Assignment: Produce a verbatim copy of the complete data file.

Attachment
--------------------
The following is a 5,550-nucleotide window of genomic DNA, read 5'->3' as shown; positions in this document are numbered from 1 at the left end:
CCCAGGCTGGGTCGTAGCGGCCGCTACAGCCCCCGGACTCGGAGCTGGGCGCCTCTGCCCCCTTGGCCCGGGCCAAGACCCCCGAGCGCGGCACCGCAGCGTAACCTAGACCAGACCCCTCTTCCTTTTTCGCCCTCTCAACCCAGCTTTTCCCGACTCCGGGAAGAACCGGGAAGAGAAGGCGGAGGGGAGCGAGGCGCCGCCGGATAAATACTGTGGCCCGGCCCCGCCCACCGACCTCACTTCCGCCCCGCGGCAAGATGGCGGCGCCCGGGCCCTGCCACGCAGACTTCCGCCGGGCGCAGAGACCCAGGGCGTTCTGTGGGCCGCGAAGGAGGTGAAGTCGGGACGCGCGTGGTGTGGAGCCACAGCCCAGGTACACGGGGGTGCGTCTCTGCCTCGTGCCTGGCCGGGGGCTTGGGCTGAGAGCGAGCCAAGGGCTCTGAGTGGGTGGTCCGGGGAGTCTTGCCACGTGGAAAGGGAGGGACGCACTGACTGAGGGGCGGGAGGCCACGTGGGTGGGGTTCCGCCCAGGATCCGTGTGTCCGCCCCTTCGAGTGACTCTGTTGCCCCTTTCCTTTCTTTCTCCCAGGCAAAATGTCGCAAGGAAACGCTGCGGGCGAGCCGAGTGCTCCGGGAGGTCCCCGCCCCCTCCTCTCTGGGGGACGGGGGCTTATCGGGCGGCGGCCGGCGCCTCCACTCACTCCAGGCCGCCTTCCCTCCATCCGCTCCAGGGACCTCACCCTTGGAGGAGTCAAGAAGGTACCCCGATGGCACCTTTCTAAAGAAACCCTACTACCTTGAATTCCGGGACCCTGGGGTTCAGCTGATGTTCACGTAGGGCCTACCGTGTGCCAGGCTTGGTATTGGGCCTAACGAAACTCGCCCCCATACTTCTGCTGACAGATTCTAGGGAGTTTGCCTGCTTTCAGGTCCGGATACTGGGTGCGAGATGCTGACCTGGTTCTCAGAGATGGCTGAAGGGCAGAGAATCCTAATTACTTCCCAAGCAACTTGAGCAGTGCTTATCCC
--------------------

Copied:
The following is a 5,550-nucleotide window of genomic DNA, read 5'->3' as shown; positions in this document are numbered from 1 at the left end:
CCCAGGCTGGGTCGTAGCGGCCGCTACAGCCCCCGGACTCGGAGCTGGGCGCCTCTGCCCCCTTGGCCCGGGCCAAGACCCCCGAGCGCGGCACCGCAGCGTAACCTAGACCAGACCCCTCTTCCTTTTTCGCCCTCTCAACCCAGCTTTTCCCGACTCCGGGAAGAACCGGGAAGAGAAGGCGGAGGGGAGCGAGGCGCCGCCGGATAAATACTGTGGCCCGGCCCCGCCCACCGACCTCACTTCCGCCCCGCGGCAAGATGGCGGCGCCCGGGCCCTGCCACGCAGACTTCCGCCGGGCGCAGAGACCCAGGGCGTTCTGTGGGCCGCGAAGGAGGTGAAGTCGGGACGCGCGTGGTGTGGAGCCACAGCCCAGGTACACGGGGGTGCGTCTCTGCCTCGTGCCTGGCCGGGGGCTTGGGCTGAGAGCGAGCCAAGGGCTCTGAGTGGGTGGTCCGGGGAGTCTTGCCACGTGGAAAGGGAGGGACGCACTGACTGAGGGGCGGGAGGCCACGTGGGTGGGGTTCCGCCCAGGATCCGTGTGTCCGCCCCTTCGAGTGACTCTGTTGCCCCTTTCCTTTCTTTCTCCCAGGCAAAATGTCGCAAGGAAACGCTGCGGGCGAGCCGAGTGCTCCGGGAGGTCCCCGCCCCCTCCTCTCTGGGGGACGGGGGCTTATCGGGCGGCGGCCGGCGCCTCCACTCACTCCAGGCCGCCTTCCCTCCATCCGCTCCAGGGACCTCACCCTTGGAGGAGTCAAGAAGGTACCCCGATGGCACCTTTCTAAAGAAACCCTACTACCTTGAATTCCGGGACCCTGGGGTTCAGCTGATGTTCACGTAGGGCCTACCGTGTGCCAGGCTTGGTATTGGGCCTAACGAAACTCGCCCCCATACTTCTGCTGACAGATTCTAGGGAGTTTGCCTGCTTTCAGGTCCGGATACTGGGTGCGAGATGCTGACCTGGTTCTCAGAGATGGCTGAAGGGCAGAGAATCCTAATTACTTCCCAAGCAACTTGAGCAGTGCTTATCCC